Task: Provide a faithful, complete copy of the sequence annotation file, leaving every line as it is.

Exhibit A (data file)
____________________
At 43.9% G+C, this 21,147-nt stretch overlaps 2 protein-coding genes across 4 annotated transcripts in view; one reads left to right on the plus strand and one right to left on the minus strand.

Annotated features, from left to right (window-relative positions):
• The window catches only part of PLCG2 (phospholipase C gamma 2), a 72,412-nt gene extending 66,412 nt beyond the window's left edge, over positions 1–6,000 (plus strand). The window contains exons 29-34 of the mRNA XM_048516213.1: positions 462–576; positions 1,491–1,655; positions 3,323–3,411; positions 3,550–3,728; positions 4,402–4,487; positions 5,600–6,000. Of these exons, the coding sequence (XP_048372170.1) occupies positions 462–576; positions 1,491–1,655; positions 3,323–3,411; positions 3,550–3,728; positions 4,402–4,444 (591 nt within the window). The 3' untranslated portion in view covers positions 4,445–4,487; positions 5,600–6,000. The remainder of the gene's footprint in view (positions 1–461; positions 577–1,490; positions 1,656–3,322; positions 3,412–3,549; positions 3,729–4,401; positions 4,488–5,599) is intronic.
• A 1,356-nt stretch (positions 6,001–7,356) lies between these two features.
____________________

At 43.9% G+C, this 21,147-nt stretch overlaps 2 protein-coding genes across 4 annotated transcripts in view; one reads left to right on the plus strand and one right to left on the minus strand.

Annotated features, from left to right (window-relative positions):
• The window catches only part of PLCG2 (phospholipase C gamma 2), a 72,412-nt gene extending 66,412 nt beyond the window's left edge, over positions 1–6,000 (plus strand). The window contains exons 29-34 of the mRNA XM_048516213.1: positions 462–576; positions 1,491–1,655; positions 3,323–3,411; positions 3,550–3,728; positions 4,402–4,487; positions 5,600–6,000. Of these exons, the coding sequence (XP_048372170.1) occupies positions 462–576; positions 1,491–1,655; positions 3,323–3,411; positions 3,550–3,728; positions 4,402–4,444 (591 nt within the window). The 3' untranslated portion in view covers positions 4,445–4,487; positions 5,600–6,000. The remainder of the gene's footprint in view (positions 1–461; positions 577–1,490; positions 1,656–3,322; positions 3,412–3,549; positions 3,729–4,401; positions 4,488–5,599) is intronic.
• A 1,356-nt stretch (positions 6,001–7,356) lies between these two features.